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Thread: Chainsaw cylinder casting help,advice,input

  1. #1

    Chainsaw cylinder casting help,advice,input

    Hello, first post here spent the last few weeks absorbing as much info as I can.

    Have a project I would like to attempt. Going to build the foundry required to make these cylinders.

    20180116_105109.jpg

    Pretty sure they are sand cast, or at least can be. Have removed plenty of sand from the aftermarket castings.

    Just curious about how some of the more experienced people would go about it.

    Think the first attempt will be a solid cylinder, just the outside profile/fins then I will machine the bore/ports.

    If that works out well I will attempt the cores for the ports.

    Unless casting a cored part has advantages over a solid part.

    This is for a hybrid work saw. I pieced one together already, larger bore and machined spacers to make it all work.

    Seen the sticky where the motorcycle cylinders were cast and that got me to thinking.

    If I could cast my own, I could make it bolt on and get ideal port timings.

    https://youtu.be/RJSri5kpJbw

    This is the hybrid I put together.


    This is an awesome site. Thank you

    Joe

  2. #2
    Senior Member Wolfcreek-Steve's Avatar
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    I can appreciate your enthusiasm and I won't even ask why, but building patterns and coreboxes for an engine is probably not how and where I would start my casting hobby. There are many here who can give suggestions and advice that may help you succeed, but I would get my feet wet with something simple. If you try something simple at first, it will be easier to sort out your problems and will give you a better chance of learning about controlling your furnace, sand quality, pouring temps, avoiding imperfections, shrinkage, etc. Frustration levels climb when tons of labor invested doesn't give some small success.
    What is that squeaking noise?

  3. #3
    Definitely plan to start simple at first.

    Plan on sizing the furnace/crucible for castings of this size.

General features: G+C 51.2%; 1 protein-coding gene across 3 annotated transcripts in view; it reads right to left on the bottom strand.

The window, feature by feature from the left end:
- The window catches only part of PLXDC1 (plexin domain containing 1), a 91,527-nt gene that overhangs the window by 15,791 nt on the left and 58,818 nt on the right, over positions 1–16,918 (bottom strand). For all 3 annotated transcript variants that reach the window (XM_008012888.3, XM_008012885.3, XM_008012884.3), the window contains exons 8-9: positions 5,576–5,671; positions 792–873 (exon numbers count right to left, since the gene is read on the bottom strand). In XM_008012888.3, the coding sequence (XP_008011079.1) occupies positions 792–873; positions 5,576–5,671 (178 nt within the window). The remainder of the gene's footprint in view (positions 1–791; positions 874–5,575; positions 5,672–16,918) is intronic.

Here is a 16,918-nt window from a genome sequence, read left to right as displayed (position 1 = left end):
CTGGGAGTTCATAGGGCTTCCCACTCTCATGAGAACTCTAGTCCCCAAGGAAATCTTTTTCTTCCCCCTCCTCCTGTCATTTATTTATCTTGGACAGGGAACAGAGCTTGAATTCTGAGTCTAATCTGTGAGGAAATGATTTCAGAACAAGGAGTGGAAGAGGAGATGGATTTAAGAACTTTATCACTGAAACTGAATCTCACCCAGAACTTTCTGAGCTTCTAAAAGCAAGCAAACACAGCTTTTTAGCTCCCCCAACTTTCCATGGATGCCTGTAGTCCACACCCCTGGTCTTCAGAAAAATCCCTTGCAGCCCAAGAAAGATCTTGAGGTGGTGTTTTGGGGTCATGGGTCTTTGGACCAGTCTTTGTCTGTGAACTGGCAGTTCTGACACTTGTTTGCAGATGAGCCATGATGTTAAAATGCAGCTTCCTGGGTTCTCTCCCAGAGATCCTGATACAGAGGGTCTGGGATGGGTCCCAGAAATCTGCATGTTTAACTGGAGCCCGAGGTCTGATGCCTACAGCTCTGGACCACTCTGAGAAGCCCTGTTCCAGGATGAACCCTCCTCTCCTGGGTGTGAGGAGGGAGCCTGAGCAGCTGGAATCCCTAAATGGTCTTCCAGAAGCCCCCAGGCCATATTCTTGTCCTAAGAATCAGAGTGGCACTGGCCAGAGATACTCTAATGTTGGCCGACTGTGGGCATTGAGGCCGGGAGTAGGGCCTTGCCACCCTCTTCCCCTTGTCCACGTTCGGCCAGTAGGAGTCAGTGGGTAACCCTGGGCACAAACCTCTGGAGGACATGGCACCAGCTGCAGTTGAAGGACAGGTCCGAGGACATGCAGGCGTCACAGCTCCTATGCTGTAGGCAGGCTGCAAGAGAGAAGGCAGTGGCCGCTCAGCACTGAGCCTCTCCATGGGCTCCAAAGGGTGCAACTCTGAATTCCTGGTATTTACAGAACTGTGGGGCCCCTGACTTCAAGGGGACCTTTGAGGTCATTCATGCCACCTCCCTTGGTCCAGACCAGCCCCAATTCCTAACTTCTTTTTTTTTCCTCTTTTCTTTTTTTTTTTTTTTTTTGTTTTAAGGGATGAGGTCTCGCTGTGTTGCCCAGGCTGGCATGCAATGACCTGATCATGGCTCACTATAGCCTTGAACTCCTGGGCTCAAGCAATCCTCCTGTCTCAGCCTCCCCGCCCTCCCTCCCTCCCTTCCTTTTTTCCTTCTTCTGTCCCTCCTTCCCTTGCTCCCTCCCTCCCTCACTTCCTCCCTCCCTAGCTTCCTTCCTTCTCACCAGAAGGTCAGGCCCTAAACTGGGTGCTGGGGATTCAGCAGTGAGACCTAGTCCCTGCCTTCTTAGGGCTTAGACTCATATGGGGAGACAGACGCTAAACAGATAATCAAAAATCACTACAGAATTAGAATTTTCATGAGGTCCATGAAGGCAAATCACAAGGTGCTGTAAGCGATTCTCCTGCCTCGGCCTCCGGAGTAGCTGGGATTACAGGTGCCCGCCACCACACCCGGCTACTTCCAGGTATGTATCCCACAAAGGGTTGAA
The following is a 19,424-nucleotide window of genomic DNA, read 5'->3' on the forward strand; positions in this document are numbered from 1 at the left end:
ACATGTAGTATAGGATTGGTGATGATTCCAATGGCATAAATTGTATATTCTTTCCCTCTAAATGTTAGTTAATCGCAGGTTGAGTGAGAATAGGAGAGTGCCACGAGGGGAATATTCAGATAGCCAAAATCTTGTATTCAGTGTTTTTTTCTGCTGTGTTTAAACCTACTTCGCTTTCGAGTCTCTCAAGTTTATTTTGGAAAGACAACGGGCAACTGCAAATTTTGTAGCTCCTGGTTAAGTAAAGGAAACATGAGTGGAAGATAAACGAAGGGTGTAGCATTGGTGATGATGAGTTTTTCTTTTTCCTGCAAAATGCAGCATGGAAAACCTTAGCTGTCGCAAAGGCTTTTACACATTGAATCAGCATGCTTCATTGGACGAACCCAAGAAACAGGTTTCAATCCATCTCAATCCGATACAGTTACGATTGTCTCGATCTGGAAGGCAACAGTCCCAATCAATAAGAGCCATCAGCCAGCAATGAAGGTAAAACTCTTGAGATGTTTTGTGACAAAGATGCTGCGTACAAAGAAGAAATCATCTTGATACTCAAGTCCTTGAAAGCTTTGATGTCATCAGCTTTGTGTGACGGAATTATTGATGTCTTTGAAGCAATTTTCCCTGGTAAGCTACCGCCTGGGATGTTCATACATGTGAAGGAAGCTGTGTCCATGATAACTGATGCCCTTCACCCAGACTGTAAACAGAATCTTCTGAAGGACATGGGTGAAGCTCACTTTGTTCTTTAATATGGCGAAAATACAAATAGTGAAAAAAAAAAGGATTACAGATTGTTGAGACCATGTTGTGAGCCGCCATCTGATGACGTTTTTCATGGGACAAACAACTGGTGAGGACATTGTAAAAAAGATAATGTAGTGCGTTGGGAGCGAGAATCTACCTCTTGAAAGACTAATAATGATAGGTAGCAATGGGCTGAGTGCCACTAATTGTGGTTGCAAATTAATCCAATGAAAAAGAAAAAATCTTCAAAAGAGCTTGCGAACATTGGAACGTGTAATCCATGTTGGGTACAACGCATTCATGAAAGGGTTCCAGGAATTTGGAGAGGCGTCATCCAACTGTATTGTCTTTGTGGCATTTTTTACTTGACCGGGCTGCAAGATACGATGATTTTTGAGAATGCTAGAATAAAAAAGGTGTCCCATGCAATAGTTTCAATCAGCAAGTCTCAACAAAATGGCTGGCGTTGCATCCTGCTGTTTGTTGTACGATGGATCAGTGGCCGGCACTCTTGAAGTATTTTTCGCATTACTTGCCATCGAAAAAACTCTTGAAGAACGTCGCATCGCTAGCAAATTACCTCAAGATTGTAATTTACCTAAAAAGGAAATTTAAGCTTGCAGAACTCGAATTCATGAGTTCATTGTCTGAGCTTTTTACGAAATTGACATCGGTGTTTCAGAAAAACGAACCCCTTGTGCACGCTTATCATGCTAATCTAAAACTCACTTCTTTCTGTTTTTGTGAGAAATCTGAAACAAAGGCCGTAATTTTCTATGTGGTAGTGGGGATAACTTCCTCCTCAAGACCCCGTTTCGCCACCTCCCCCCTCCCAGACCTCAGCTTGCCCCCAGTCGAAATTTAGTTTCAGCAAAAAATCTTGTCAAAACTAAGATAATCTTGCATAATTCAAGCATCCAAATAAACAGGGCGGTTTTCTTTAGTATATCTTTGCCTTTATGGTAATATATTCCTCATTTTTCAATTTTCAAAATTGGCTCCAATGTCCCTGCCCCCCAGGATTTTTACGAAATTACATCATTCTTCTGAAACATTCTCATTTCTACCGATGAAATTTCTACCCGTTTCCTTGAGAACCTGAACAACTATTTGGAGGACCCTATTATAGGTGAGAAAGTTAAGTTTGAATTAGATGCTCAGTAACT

Have about 8 books recommended throughout this site. And will have plenty of time to read/digest the information.

    Just curious what approach others would take tackling a project like this.
    20180129_114151.jpg

    Started to machine a block, but even a rough casting would save a ton of time.

  4. #4
    Quote Originally Posted by Red97 View Post
    Just curious about how some of the more experienced people would go about it.
    How many copies of the cylinder would you intend to make?

    Best,
    Kelly
    My furnace build ----- I toil and fettle then foam turns to metal!

  5. #5
    Probably 3-5 at first. Try some different port timings to get it dialed in.

    Maybe cast in a iron sleeve.

    Goal would be to market a low volume high performance big bore kit. Don't imagine more than 10 a year.

  6. #6
    Wondering how well jusing the existing cylinder for a pattern would work out?

    Add some filler where I want, polish the rest for a nice finish.

    The aftermarket cylinder castings don't set the bar very high. No aftermarket support for this saw anyway. Altho it seems to have a pretty strong following.

  7. #7
    That's probably one of the most difficult castings to make, certainly not a good first choice.

  8. #8
    Mainly because of the fins?

    Seems with a good pattern many attempts would be possible?

  9. #9
    Moderator DavidF's Avatar
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    Is the cyl head cast with the cylinder, or is it separate? Im assuming a loop charged design?
    A calm sea does not make a skilled sailor...
    http://thehomefoundry.org

  10. #10
    Yes the head is cast on. Blind cylinder, piston ported loop scavenged.

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